Sedimentation and turbidity have effects on habitat suitability in the San Francisco Bay‐Delta (Bay‐Delta), concerning key species in the bay as well as the ability of the delta marshes to keep pace with sea level rise. A daily rainfall runoff and transport model of the Sacramento River Basin of northern California was developed to simulate streamflow and suspended sediment transport to the Bay‐Delta for the next century (water years, WY2010–2099). The model was calibrated to historical streamflow and sediment data and applied using 10 Global Climate Models with two representative concentration pathways (RCP) each for WY1980–2099 from the IPCC 5th Assessment Report. Results indicate average increases in peak streamflow of +58% and +66% for the RCP 4.5 and 8.5 ensembles, respectively, by mid‐century and +62 and +96% by end‐of‐century. Sediment loads increased by +39% and +69% by end‐of‐century. Suspended sediment concentrations (SSC) increased on average by +4.6% and +6.7% for RCP 4.5 and 8.5, respectively, by end‐of‐century. Individual scenario results varied, and statistically significant increasing trends of sediment loads to the Bay‐Delta were found for the RCP 4.5 and 8.5 ensembles and five individual scenarios. Increased suspended sediment loads may have negative effects such as contaminant transport but also have positive effects that help protect against sea level rise, increase turbidity and fish habitat, and sustain wetland habitats in the Bay‐Delta.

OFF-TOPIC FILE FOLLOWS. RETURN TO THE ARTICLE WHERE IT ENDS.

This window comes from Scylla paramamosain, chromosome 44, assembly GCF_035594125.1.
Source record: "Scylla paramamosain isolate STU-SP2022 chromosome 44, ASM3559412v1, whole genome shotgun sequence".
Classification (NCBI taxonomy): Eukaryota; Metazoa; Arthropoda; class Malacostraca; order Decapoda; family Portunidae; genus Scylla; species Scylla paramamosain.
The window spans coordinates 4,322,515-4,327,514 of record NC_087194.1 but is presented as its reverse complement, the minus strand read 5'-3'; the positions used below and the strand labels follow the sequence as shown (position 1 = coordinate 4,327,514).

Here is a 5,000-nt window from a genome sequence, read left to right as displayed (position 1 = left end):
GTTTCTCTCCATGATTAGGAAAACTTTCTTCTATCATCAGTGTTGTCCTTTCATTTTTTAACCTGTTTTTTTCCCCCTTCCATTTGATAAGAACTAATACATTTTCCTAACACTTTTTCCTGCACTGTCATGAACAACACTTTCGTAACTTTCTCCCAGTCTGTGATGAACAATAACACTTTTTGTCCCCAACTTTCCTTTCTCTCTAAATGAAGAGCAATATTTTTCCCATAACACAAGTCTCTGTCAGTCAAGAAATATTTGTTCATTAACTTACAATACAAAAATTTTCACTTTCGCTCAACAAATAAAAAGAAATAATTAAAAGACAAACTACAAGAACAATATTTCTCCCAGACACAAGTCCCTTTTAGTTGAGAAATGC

|Title||The future of sediment transport and streamflow under a changing climate and the implications for long-term resilience of the San Francisco Bay-Delta|
|Authors||Michelle A. Stern, Lorraine E. Flint, Alan L Flint, Noah Knowles, Scott A. Wright|
|Publication Subtype||Journal Article|
|Series Title||Water Resources Research|
|Record Source||USGS Publications Warehouse|
|USGS Organization||California Water Science Center|